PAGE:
Getting some bang on a budget

A solid, second user Lanber Field for under £500

 My first welcome back to Clay shooting on a regular basis was via a good friend and local in the pub, who was and is as keen on shooting in all its glorious forms as anyone I know.

My good friend, Henry, kindly invited me to join him at a beautiful clay shoot on the Compton Estate, run by Acorn Shooting School. At the time I was still awaiting my Shotgun Certificate to be issued by Hampshire Constabulary (A story in itself and in another section) and so my Berretta sat at my brother’s house on his certificate and I jumped at the generosity of friends like Henry.

So on this first clay shoot, Henry bought out his gun. The woodwork was of a similar standard and grade as I had seen on many entry level Berettas or Brownings and whilst having that air of a well used yet cared for ‘Old Faithful’, it certainly had an appeal of its own.

The gun was well crafted, solidly built and although the rigidity of a new gun had warn away some time ago, all was tight, with a satisfying clunck on closing the barrels. A single selective trigger with barrel selector mounted on the auto safety gave both practicality and a handsome Italian look. The mount to the shoulder is a bit different for me than for others, but the gun flowed easily from broken to shouldered and proved to be both well balanced and with an easily controlled swing. The length of pull was a standard 14.5 inches and trigger had just the right amount of pull weight for a positive but not unsteady release. In short, I really liked it. The rib was a sporter style 8mm width and vented down the well blued barrels whilst the schnabal forend was finished with an attractive chequering.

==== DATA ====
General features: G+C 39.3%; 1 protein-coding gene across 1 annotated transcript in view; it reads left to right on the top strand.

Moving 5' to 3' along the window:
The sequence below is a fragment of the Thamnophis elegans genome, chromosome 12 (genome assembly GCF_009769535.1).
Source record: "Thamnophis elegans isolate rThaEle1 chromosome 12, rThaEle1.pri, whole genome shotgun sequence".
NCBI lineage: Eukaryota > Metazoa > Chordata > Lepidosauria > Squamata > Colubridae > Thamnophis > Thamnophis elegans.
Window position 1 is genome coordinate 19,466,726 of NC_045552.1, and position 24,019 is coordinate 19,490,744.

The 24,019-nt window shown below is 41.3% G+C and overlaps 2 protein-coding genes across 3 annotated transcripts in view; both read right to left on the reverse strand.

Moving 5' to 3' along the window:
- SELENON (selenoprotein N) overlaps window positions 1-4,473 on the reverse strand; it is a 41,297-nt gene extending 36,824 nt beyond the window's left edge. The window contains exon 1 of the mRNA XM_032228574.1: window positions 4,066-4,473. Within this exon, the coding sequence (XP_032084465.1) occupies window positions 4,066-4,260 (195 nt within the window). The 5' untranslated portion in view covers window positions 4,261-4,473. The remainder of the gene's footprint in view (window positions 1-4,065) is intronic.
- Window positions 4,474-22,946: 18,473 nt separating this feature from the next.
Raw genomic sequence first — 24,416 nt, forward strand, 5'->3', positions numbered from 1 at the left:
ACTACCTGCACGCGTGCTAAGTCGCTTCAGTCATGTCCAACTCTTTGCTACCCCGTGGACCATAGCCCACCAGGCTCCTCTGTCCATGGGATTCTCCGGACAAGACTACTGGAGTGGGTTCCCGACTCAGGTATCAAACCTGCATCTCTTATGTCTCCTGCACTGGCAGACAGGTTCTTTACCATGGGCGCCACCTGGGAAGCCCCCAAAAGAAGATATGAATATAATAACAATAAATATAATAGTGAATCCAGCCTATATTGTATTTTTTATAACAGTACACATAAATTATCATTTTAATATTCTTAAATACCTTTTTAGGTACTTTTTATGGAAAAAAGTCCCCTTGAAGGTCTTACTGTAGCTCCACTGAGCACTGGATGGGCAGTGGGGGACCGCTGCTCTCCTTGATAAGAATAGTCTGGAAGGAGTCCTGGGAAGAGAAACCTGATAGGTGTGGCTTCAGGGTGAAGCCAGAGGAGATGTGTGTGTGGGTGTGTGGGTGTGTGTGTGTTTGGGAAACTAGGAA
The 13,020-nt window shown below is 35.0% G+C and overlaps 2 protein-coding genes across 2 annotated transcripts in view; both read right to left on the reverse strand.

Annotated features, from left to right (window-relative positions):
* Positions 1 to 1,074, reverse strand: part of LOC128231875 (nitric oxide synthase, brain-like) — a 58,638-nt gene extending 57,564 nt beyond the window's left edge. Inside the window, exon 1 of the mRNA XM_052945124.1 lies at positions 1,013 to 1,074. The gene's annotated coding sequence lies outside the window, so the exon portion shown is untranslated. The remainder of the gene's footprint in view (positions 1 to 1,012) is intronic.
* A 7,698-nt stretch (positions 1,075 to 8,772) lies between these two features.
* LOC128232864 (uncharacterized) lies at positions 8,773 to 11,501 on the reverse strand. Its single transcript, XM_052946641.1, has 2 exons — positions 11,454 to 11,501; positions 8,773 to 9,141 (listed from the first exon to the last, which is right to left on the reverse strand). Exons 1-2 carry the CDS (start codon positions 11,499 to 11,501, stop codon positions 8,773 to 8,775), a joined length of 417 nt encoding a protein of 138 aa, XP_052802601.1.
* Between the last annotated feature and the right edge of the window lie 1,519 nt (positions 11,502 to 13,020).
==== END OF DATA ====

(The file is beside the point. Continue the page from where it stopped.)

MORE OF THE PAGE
1175410800Clearly the balance of the 28 inch barrels and shallow action appealed to me, as although I was rusty, I found it came on to the target extremely effectively and whilst only using 28g 7.5’s, the recoil was easily and comfortably managed. A later excursion after pigeons proved heavier loads to be just as comfortable.

Imagine my surprise then, on learning that it was a 20 year old Lanber field, a gun from the entry end of the market. This gun had been used every week, come rain, snow or shine and apart from a fixed sticky ejector, the only regular maintenance that it had seen was a proper clean after every use. Looking on Google, you can pick these work horses up for about £500 from a dealer or from £250 privately, that’s amazing value!

My humble opinion is that if you can, get one from a dealer as a warranty can be a bonus. Greenfields of Salisbury offer a year’s warranty on all used guns and this can add real peace of mind. Looking at the Lanber from both a ‘curb appeal’ and value point of view, you can’t fault it. It’s not a Beretta 687 EELL, but left in a rack with a Silver Pigeon 1 or a Browning 525, you’d be hard pressed to guess which was which from more than a few feet away.

For those who are worried about Lanber having closed, simply don’t! GMK who imported Lanber, have assured the world that spares will be available for many years to come and to be honest, if Henry’s is anything to go by, you probably won’t need that many!